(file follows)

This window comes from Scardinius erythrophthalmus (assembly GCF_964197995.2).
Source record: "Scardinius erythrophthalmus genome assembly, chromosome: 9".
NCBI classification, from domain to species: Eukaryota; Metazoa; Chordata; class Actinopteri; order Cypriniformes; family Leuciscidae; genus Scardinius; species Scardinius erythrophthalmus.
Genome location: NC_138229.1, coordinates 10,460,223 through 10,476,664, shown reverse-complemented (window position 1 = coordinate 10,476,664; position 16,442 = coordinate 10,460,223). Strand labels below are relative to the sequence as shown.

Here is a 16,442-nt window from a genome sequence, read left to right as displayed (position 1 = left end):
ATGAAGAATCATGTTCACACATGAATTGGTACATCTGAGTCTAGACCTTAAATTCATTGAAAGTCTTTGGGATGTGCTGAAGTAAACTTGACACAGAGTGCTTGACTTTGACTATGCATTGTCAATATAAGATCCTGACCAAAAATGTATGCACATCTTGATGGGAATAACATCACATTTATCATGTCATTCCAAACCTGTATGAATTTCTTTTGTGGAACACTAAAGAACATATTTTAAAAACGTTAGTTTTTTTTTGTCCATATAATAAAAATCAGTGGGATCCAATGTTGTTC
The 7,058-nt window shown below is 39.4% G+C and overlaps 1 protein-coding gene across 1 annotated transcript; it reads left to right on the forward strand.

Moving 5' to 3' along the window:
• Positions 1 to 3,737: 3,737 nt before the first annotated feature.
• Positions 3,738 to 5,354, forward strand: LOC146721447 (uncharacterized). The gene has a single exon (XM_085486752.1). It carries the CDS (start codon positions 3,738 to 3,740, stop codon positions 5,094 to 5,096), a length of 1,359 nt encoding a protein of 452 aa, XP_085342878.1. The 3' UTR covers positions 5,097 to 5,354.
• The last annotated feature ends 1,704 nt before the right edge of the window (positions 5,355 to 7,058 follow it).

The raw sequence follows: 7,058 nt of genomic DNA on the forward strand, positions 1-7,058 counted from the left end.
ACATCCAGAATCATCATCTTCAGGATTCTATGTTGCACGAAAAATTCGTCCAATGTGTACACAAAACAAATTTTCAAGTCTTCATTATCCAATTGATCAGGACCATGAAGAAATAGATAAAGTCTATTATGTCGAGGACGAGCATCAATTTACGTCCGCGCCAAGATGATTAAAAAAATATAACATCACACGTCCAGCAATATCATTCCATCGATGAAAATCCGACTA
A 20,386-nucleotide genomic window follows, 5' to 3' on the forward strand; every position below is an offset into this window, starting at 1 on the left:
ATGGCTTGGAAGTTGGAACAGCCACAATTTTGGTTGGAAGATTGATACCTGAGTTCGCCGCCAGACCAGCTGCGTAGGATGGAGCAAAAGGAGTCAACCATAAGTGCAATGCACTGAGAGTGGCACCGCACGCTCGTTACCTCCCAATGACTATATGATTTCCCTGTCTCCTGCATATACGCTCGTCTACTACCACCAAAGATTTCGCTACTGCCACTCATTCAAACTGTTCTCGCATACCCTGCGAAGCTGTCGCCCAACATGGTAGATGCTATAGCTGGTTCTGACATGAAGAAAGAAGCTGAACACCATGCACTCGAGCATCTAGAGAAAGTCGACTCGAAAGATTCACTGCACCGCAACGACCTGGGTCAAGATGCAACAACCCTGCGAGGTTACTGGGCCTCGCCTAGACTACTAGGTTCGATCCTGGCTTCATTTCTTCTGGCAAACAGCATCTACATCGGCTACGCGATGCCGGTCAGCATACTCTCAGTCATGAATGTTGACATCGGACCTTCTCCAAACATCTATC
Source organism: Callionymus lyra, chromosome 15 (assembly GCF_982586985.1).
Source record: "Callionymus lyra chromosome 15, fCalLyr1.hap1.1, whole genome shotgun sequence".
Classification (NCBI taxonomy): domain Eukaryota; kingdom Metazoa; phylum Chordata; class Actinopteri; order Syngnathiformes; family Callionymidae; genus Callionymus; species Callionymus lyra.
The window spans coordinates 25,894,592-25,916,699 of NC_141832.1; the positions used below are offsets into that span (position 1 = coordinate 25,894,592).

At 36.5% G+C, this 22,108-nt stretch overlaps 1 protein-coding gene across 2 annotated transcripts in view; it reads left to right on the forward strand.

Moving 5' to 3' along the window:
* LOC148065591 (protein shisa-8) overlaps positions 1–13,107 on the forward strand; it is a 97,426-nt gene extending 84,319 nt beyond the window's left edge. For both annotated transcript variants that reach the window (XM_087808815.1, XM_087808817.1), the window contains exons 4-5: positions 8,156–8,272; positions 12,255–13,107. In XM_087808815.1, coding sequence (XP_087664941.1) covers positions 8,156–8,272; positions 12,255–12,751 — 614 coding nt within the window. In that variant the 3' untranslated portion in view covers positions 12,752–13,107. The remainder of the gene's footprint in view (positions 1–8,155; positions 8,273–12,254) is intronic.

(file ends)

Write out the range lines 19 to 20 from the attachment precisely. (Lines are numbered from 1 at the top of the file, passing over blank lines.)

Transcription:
The window spans coordinates 25,894,592-25,916,699 of NC_141832.1; the positions used below are offsets into that span (position 1 = coordinate 25,894,592).

At 36.5% G+C, this 22,108-nt stretch overlaps 1 protein-coding gene across 2 annotated transcripts in view; it reads left to right on the forward strand.